This little girl, who calls herself Faina, seems to be a child of the woods. She hunts with a red fox at her side, skims lightly across the snow, and somehow survives alone in the Alaskan wilderness. As Jack and Mabel struggle to understand this child who could have stepped from the pages of a fairy tale, they come to love her as their own daughter. But in this beautiful, violent place things are rarely as they appear, and what they eventually learn about Faina will transform all of them.

Tuesday, November 22, 2011

First Chapter First Paragraph Tuesday Intros ~ Treasure Island!!! Sara Levine

Every Tuesday, I'll be posting the opening paragraph (maybe two) of a book I decided to read based on the opening paragraph (s). Feel free to grab the banner and play along. This week's "intro" is from a book that will be released in December.

(Europa - Tonga Books)

"In the aftermath of my adventure, I decided to write down the whole thing, starting with my discovery of TREASURE ISLAND and keeping nothing back, not even the names of the friends and family members whose problems plagued me; and so even though I'd love to go into the other room and stab someone with a kitchen knife, I take up my pen--a nifty micro-ball which had been incorrectly capped and would have dried out had I not, at the crucial moment, found it and restored its seal."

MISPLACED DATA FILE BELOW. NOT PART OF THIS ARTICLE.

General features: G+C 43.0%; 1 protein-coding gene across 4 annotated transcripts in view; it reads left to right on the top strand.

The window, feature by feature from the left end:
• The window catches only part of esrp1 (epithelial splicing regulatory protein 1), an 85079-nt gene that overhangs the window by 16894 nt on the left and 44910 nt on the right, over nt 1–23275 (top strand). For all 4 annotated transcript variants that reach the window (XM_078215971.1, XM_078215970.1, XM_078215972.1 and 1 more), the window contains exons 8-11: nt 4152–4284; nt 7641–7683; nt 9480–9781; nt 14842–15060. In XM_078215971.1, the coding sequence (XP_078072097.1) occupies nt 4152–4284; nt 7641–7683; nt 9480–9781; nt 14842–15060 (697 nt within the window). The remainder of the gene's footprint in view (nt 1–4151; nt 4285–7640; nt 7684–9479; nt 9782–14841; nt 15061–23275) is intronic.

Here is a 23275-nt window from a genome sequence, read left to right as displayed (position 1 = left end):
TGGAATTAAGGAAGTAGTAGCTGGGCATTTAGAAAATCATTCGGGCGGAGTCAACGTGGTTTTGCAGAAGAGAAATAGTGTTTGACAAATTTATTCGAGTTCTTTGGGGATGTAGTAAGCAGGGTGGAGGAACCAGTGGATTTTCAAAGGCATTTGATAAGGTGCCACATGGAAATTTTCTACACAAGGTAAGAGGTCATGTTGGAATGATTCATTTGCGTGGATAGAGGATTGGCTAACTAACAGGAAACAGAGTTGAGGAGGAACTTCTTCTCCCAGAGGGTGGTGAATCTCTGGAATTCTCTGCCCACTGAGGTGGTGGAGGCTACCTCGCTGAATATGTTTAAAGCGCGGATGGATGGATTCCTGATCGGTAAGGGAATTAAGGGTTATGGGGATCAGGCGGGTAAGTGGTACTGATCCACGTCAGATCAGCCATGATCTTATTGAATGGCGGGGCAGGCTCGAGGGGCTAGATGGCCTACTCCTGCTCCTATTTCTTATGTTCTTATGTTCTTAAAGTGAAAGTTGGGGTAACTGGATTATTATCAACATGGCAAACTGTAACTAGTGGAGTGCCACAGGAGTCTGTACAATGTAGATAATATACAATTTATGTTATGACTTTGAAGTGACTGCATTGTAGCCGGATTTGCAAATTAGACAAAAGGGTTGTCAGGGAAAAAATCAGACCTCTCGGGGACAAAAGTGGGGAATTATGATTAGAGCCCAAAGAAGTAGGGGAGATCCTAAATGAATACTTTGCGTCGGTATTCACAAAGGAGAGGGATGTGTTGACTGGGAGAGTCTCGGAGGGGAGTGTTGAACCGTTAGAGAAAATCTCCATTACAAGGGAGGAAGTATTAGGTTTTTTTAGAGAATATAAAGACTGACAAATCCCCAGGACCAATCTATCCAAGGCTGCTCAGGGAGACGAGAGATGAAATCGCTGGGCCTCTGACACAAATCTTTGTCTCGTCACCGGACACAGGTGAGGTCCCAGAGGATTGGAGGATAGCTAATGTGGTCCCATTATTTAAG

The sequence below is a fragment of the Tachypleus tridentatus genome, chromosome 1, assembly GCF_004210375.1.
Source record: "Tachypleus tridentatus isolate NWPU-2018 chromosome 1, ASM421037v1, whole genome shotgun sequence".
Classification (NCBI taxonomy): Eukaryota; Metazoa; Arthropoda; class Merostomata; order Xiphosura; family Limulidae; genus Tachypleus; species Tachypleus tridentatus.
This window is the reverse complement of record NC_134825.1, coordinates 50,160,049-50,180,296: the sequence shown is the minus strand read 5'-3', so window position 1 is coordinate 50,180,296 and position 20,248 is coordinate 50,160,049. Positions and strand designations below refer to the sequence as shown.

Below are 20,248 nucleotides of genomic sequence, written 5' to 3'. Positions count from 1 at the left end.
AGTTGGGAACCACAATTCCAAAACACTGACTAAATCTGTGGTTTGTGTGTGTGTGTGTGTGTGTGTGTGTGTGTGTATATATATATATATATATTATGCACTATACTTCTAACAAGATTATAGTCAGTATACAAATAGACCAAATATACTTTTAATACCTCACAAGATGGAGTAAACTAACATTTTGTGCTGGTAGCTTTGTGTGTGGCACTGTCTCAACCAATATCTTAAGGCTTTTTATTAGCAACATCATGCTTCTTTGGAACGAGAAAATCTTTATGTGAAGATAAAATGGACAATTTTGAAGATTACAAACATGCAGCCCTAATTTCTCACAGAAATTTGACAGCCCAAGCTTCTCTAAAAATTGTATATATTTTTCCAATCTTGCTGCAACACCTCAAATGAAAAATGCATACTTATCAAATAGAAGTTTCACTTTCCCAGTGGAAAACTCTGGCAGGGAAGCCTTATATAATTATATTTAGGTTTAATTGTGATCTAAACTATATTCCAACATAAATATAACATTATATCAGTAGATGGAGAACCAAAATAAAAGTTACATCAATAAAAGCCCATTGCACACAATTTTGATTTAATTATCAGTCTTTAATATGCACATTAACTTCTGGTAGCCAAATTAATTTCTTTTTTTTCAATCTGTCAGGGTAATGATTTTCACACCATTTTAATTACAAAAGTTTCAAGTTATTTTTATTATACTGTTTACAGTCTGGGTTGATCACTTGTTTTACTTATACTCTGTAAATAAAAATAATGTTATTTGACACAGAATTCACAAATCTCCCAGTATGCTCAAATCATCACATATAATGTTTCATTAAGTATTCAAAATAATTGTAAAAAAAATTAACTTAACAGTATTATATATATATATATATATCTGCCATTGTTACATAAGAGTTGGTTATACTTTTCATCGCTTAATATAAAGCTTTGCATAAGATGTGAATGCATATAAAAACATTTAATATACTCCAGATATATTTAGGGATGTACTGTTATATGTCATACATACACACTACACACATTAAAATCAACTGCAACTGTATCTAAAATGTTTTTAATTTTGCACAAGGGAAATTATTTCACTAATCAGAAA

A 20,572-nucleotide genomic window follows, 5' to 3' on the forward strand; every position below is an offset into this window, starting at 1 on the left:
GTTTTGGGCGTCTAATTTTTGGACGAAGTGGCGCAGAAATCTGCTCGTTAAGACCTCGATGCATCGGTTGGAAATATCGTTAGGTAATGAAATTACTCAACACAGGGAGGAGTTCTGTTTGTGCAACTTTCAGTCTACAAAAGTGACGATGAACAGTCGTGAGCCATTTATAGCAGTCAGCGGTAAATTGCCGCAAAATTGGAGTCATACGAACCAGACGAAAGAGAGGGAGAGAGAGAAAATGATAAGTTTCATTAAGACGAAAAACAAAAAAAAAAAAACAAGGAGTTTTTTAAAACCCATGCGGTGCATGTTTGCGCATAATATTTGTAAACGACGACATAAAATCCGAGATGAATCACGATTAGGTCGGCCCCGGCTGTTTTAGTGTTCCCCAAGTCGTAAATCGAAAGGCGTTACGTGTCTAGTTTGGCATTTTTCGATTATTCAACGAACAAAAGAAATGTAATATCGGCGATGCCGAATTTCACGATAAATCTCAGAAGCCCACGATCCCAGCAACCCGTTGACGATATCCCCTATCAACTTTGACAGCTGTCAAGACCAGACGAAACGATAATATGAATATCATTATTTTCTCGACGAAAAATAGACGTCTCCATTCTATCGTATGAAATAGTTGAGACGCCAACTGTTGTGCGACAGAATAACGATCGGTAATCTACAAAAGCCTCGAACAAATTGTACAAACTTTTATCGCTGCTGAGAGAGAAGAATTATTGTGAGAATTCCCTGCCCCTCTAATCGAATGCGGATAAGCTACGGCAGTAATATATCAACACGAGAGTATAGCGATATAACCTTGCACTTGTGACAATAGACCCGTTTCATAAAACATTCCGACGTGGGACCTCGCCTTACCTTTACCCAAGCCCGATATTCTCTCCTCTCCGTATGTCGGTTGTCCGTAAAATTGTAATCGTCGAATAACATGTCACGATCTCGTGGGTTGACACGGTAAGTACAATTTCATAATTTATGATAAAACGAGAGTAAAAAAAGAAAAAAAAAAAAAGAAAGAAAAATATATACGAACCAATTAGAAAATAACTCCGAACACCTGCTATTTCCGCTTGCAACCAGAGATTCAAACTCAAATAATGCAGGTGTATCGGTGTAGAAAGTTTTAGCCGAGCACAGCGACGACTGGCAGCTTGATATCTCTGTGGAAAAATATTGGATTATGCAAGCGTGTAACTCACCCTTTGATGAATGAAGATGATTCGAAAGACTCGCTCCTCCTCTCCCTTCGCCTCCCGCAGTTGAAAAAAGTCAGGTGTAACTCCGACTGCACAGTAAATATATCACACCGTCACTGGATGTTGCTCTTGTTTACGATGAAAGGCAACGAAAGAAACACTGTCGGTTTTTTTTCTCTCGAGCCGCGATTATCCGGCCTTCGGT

(Intro quote has been take from review copy)

What do you think? I'm thinking that this sounds quirky enough to have the entertainment factor I need with hectic holiday times approaching.

Monday, November 21, 2011

The Litigators; John Grisham

Author:  John Grisham
Publication Year: 2011 
Publisher: Random House Audio
Edition: audio book
Reader: Dennis Boutsikaris (excellent)
Setting: Chicago, IL
Source: Library 
Date Completed: 11/18/2011
Rating: 4/5
Recommend: yes

I use to enjoy the earlier novels by John Grisham and then for some reason, I lost track of what's been published in the last few years. When I saw his latest book was available in audio, I felt it would be a perfect selection for my work commute, especially since the reader was Dennis Boutsikaris one of my favorite readers.